Is it just as hard to give out money as it is to seek it?

Written by Vu Le

Hi everyone, if you’re interested in being involved with the Crappy Funding Practices movement, please join a special meeting we’re hosting on May 14th at 10am Pacific Time, where we’ll update you on what’s been going on, and present the different options for you to plug into. Register here. See you then!

A few years ago, I was in Oxford, speaking on a panel at a conference with colleague Jessamyn Shams-Lau, who is the lead author of Unicorns Unite: How Nonprofits and Foundations Can Build Epic Partnerships; we were there to promote the book and discuss how nonprofit leaders and funders could work more effectively together. during the Q&A, a program officer pushed back, hinting that we panelists were unfairly critical of funders, and declaring that giving out funds is just as difficult seeking it. Several funders in room, and a few nonprofit leaders, nodded in agreement.

At another time, in Seattle, a funder said to me “Vu, one day you’ll work for a foundation; I predict you’ll see how challenging it is to make grants. It’s just as difficult as applying for them.” Work for a foundation? I am tempted by the prospect of access to unlimited pistachios, La Croix, and dry-erase markers—trust me, I’ve been to some of y’all’s offices—though at this point, I am not sure any foundation in its right mind would hire me.

If we repeat things often enough, we start to believe them to be true, even when they are not. For example, we say things like “80% of philanthropic dollars come from individual donors” (False!) or “general operating dollars means no accountability” (Ridiculous!) or “you can’t thank someone too much!” (You absolutely can!) or “unlike his online persona, Vu is really awkward in-person; do not invite him to your house parties, he will stand in the corner and rant at your guests about Donor-Advised Funds” (True, but hurtful!)

Over the years, it seems the sentiment “Giving out money is just as difficult as applying for grants” has been proliferated and the sentiment internalized among many funders and even nonprofit leaders, and like many of the philosophies we take for granted, has been very annoying and displays a lack of awareness of privilege and power dynamics and negatively harms the work.

Before my foundation colleagues pelt me with pistachio shells, I am not saying that grantmaking is a piece of cake. I see how hard some of you work. Foundation staff also face burnout, especially those who are trying to do their work thoughtfully and with an equity lens in mind. And there are challenges you’re dealing with that many nonprofit leaders may not encounter with the same frequency, such as appealing to the egos of family members who sit on the board of trustees and who may have the content knowledge and temperament of toddlers.

However, it is disingenuous to say that giving out money is just as hard as seeking it. Unless you’re at a foundation that must annually raise money to give out, funders probably don’t wake up in cold sweat, worrying about whether the next payroll can be run. You probably don’t have as many panic attacks regarding having to lay off one or more of your team members if fundraising goals are not being met. You’re probably not constantly in survival mode because you have few guarantees on which, if any, of your sources of revenues will renew next year. You’re probably not duct-taping your chairs and using computers that are still running on Windows 95. You’re probably not forced to bite your tongue as frequently for fear of having funding rescinded that would jeopardize entire programs and staff teams. At least, not as much as nonprofits.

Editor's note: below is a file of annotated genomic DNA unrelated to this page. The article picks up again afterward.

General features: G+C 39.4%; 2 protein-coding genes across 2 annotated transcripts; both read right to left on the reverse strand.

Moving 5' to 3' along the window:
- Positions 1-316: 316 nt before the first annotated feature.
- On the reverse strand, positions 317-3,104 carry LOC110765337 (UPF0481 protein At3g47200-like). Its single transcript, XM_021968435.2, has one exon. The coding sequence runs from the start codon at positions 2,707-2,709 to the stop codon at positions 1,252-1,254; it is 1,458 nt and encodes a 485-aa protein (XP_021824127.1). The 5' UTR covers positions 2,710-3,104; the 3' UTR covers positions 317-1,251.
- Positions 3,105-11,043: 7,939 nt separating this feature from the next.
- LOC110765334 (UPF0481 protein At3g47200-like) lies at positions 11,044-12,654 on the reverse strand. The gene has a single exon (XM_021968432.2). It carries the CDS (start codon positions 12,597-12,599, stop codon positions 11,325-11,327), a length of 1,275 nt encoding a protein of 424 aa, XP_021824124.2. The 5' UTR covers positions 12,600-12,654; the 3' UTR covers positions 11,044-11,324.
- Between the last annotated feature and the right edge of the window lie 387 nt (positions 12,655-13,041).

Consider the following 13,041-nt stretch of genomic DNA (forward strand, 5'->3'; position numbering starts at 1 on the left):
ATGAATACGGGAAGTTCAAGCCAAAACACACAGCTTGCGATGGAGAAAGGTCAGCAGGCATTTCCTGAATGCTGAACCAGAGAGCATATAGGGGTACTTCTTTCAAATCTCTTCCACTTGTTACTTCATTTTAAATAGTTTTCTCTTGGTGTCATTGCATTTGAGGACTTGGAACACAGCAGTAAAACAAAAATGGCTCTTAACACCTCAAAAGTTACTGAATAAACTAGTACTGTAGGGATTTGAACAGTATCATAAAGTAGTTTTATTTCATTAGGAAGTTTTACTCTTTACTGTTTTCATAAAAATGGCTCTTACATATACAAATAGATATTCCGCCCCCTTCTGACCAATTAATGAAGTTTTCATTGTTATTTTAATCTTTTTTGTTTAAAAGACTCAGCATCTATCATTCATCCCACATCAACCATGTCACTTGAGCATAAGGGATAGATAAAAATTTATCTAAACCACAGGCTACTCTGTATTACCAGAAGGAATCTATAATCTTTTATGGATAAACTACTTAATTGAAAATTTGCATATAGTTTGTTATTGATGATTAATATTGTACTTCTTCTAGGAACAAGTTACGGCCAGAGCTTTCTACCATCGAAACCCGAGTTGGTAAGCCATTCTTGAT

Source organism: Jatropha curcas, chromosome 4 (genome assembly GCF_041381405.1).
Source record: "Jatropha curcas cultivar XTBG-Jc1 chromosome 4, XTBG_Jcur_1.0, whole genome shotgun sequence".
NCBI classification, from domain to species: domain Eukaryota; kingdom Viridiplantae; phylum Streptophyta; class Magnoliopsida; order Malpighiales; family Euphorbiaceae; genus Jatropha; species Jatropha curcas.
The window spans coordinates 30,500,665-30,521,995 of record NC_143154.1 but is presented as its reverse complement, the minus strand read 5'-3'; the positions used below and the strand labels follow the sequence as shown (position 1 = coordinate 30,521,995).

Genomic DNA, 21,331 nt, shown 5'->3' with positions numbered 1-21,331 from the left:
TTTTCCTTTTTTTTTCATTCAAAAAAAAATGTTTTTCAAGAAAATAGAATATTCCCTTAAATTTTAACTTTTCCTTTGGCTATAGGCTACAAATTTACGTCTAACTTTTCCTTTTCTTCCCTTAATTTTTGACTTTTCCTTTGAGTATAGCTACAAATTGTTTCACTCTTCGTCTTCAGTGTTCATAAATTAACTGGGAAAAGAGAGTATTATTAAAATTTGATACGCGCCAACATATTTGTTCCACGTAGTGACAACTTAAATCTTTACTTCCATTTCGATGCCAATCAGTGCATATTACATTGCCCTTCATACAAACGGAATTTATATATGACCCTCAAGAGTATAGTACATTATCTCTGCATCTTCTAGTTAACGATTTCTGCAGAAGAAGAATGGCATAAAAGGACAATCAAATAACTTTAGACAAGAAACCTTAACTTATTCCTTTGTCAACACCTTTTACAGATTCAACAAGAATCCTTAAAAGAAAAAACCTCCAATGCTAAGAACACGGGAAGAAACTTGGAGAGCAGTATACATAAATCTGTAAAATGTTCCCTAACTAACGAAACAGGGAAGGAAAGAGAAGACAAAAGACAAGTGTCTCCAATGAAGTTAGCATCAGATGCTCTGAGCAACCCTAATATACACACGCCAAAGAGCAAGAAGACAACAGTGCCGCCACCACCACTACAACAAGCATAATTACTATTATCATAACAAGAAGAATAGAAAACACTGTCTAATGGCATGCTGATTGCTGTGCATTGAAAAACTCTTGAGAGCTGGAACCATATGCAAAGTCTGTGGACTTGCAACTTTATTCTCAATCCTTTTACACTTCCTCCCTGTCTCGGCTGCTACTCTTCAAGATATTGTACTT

It is these fear, instability, uncertainty, and power imbalance that make working at a nonprofit difficult. Funders, especially the ones with endowments, don’t have to deal with these things with the same degree of frequency or intensity. Plus, foundation staff are on average better compensated, including having better benefits such as paid-time-off and retirement contributions.

Read full article here.

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About the author

Vu Le

Vu Le (“voo lay”) is a writer, speaker, vegan, Pisces, and the former Executive Director of RVC, a nonprofit in Seattle that promotes social justice by developing leaders of color, strengthening organizations led by communities of color, and fostering collaboration between diverse communities.

Vu’s passion to make the world better, combined with a low score on the Law School Admission Test, drove him into the field of nonprofit work, where he learned that we should take the work seriously, but not ourselves. There’s tons of humor in the nonprofit world, and someone needs to document it. He is going to do that, with the hope that one day, a TV producer will see how cool and interesting our field is and make a show about nonprofit work, featuring attractive actors attending strategic planning meetings and filing 990 tax forms.

Known for his no-BS approach, irreverent sense of humor, and love of unicorns, Vu has been featured in dozens, if not hundreds, of his own blog posts at NonprofitAF.com.